I am trying to solve the following exercise in Kolmogorov's real analysis textbook.
Prove that a subspace of a complete metric space $R$ is complete if and only if it is closed.
I think I must not fully understand the concept of completeness, because I almost see complete and closed as synonyms, which is surely not the case. With that said, here is my attempt at a proof.
Suppose $S \subset R$ is complete. Then, by definition, any Cauchy sequence in $S$ converges to a limit in $S$. So let $(s_n)$ be a Cauchy sequence in $S$, where $s_n \to s$. Since $S$ is complete $s \in S$, hence, $(s_n)$ contains all of its limit points, and is thus closed.
I don't think I have figured out this first implication. If a sequence converges, it clearly only has one limit point. It seems straightforward to show that a limit is contained in $S$, but how would I deal with limit points of sequences that do not converge? Do these not make a difference here?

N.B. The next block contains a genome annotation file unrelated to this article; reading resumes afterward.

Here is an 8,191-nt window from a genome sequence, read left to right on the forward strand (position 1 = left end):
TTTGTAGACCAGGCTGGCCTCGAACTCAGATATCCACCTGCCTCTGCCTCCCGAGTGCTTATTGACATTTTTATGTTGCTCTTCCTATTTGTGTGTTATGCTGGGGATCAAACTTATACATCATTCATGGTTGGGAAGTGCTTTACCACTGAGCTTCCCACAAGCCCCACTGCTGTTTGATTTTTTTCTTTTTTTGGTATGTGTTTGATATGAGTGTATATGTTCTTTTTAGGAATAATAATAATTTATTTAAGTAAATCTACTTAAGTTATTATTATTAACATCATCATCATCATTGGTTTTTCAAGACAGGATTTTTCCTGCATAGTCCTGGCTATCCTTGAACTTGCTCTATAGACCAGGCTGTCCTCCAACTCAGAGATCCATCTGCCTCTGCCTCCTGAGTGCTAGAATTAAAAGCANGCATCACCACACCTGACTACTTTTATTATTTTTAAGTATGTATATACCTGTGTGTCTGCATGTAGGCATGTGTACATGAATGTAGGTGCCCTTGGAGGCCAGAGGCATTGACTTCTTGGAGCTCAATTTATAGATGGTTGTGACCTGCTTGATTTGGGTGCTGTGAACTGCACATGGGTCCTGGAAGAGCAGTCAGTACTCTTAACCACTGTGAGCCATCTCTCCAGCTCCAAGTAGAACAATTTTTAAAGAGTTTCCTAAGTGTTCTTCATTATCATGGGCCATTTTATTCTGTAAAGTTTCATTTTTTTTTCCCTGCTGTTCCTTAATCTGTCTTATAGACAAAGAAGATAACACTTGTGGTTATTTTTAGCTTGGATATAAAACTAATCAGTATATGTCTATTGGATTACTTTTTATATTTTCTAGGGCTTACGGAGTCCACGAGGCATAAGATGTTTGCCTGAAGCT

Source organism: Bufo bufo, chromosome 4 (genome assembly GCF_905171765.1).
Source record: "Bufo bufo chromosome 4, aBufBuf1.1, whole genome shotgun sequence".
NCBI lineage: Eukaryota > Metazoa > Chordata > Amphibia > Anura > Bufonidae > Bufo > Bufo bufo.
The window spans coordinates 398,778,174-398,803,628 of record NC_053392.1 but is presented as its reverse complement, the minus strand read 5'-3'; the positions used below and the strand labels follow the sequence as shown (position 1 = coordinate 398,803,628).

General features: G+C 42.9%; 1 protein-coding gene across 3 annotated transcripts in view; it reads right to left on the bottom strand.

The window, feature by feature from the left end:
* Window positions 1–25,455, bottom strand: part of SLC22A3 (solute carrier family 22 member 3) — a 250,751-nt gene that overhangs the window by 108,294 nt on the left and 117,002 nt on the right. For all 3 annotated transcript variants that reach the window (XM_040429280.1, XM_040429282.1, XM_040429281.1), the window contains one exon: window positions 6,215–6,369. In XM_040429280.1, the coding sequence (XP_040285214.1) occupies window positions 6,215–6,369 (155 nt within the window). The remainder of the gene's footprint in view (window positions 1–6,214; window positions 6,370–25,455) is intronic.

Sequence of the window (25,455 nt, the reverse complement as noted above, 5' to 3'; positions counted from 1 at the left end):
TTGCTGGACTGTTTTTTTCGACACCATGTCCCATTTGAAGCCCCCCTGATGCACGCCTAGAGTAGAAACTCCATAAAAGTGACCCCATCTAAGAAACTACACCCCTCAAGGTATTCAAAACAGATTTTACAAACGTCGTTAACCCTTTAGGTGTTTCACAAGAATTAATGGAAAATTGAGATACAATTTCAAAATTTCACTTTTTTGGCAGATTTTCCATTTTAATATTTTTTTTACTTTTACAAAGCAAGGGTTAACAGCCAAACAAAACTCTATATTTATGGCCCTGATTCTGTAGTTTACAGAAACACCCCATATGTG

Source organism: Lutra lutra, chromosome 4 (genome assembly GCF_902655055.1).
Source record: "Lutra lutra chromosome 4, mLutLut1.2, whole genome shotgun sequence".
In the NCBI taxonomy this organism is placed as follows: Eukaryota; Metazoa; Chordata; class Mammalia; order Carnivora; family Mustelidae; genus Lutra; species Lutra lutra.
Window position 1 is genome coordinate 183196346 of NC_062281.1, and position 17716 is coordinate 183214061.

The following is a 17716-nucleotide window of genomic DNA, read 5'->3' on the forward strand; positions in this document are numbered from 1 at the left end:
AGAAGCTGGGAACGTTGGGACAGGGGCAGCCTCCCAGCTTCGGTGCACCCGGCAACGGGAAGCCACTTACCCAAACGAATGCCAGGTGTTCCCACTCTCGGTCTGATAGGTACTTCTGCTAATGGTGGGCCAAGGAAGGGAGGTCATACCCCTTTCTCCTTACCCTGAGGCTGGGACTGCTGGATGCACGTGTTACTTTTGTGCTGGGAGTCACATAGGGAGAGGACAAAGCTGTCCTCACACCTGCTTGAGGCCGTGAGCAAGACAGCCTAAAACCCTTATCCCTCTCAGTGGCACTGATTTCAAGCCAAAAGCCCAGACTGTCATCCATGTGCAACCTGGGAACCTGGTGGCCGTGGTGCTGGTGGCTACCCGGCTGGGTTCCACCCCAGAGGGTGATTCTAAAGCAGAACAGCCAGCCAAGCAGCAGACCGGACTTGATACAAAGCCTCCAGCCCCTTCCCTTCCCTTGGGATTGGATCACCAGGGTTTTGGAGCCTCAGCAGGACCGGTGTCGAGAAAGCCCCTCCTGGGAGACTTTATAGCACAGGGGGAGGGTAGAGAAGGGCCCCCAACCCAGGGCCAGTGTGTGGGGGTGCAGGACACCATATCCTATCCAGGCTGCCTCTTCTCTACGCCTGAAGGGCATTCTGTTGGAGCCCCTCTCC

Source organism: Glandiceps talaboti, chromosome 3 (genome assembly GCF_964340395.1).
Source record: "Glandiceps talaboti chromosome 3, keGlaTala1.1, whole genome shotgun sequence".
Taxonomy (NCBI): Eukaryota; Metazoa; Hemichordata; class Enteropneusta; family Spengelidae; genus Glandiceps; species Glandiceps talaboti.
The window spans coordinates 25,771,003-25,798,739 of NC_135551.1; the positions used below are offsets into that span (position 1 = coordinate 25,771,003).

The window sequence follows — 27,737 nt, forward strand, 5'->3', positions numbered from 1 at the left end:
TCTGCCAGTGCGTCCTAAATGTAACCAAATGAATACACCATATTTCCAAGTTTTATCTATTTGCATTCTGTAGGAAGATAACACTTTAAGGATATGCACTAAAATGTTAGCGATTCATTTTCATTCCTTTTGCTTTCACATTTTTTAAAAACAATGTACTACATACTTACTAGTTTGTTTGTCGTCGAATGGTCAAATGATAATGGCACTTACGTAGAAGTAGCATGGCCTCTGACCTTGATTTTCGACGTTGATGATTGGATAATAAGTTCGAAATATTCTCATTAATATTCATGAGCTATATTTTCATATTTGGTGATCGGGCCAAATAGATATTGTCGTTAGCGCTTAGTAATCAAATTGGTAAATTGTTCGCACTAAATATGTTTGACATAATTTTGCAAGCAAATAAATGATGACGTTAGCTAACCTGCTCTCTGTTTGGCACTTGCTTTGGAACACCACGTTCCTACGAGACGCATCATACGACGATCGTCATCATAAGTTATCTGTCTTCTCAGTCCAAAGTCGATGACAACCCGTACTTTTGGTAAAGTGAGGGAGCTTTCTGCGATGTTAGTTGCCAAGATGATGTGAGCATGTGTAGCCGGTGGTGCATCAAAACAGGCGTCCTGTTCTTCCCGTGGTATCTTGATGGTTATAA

Now, for the opposite implication, the proof of which I believe I am more confident about.
Let $S \subset R$ be closed. Let $(s_n)$ be a Cauchy sequence of elements in $S$. But, since $S \subset R$, $s_n \in S$ implies that $s_n \in R$, and since $R$ is a complete space, $(s_n) \to s$, where $s \in R$. Since $S$ is closed, though, it contains all of its limit points, so $\lim s_n = s \in S$, meaning that $S$ is complete, as $(s_n)$ was an arbitrary Cauchy sequence in $S$.
Any help would be greatly appreciated.